A guineafowl surprised motorists and pedestrians late Sunday afternoon by wandering around the south end of Point Reyes Station’s main street. When I first spotted the Helmeted guineafowl, it was pecking on the sidewalk and in the grass between the Coastal Marin Real Estate and West Marin Medical Center buildings.

The bird subsequently stopped traffic by standing on the main street for a while. It later paused to reconnoiter while in the middle of the intersection in front of Whale of a Deli. Intrigued by the non-native species, Highway 1 motorists patiently waited until the guineafowl decided which way to go next. One merchant tried to herd it (flock it?) off the roadway but was only temporarily successful.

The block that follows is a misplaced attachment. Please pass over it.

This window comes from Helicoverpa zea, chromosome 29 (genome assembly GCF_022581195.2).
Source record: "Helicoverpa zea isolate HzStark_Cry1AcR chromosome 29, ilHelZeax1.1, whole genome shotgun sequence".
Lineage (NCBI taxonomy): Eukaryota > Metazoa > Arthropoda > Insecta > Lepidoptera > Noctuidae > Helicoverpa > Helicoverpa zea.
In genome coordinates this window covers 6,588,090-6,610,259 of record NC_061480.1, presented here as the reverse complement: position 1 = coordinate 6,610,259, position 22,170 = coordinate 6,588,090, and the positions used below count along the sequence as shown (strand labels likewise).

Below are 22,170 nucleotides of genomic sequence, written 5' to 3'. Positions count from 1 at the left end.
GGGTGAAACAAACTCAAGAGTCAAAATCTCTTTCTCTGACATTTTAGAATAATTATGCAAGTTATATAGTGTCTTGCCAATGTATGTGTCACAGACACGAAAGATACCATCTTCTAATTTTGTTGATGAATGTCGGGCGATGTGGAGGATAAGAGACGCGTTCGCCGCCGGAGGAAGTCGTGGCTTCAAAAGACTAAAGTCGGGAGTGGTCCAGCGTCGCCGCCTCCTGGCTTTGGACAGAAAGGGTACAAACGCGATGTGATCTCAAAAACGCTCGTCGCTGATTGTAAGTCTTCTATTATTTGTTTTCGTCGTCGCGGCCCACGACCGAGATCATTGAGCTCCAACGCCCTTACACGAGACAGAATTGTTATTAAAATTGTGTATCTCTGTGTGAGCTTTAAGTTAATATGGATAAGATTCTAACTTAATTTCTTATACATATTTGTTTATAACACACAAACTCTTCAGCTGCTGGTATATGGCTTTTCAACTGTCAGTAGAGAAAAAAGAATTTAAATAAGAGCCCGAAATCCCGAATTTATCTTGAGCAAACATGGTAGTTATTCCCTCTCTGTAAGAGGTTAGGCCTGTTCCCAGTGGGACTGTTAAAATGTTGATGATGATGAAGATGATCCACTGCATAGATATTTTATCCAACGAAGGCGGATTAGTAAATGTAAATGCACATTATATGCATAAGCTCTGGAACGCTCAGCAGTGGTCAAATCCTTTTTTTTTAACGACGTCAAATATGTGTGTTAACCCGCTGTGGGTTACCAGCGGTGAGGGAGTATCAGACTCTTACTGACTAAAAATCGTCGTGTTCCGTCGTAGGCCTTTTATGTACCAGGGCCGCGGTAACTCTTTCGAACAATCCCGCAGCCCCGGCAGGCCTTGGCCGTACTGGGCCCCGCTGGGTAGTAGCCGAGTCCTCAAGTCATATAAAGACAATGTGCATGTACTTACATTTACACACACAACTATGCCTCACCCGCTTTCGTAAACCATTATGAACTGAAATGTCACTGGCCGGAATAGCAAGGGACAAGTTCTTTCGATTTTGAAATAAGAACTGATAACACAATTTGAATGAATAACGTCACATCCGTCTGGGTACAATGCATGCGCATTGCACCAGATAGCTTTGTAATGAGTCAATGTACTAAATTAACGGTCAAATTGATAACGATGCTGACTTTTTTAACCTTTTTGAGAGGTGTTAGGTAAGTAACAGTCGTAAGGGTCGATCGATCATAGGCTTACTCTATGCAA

Guineafowl “eat lice, worms, ants, spiders, weeds, ticks etc.,” Wikipedia notes, so having one roaming around town was probably all to the good.

The partridge-like bird is native to Africa, so I contacted Jack Long, who raises exotic fowl at Creekside Birds along the levee road not far away. From my photo, Jack was able to confirm the bird is indeed a guineafowl but said it does not belong to him. Jack noted I was the second person to ask whether it was his bird but added that he’d stopped raising guineafowl long ago because they’re so noisy (his birdcages are next to his house). Jack told me he doesn’t know of anyone in town now raising guineafowl.

Update as of Tuesday: Neighbor George Stamoulis told me yesterday that he’d just seen a guineafowl at Millerton Point. Neighbor Skip Shannon, a hunter and field-trial competitor, added that hunters sometimes use guineafowl in training their dogs although he doesn’t. And biologist Russell Ridge of Inverness Ridge (“no relation”) told me that anyone who hunts guineafowl better like dark meat.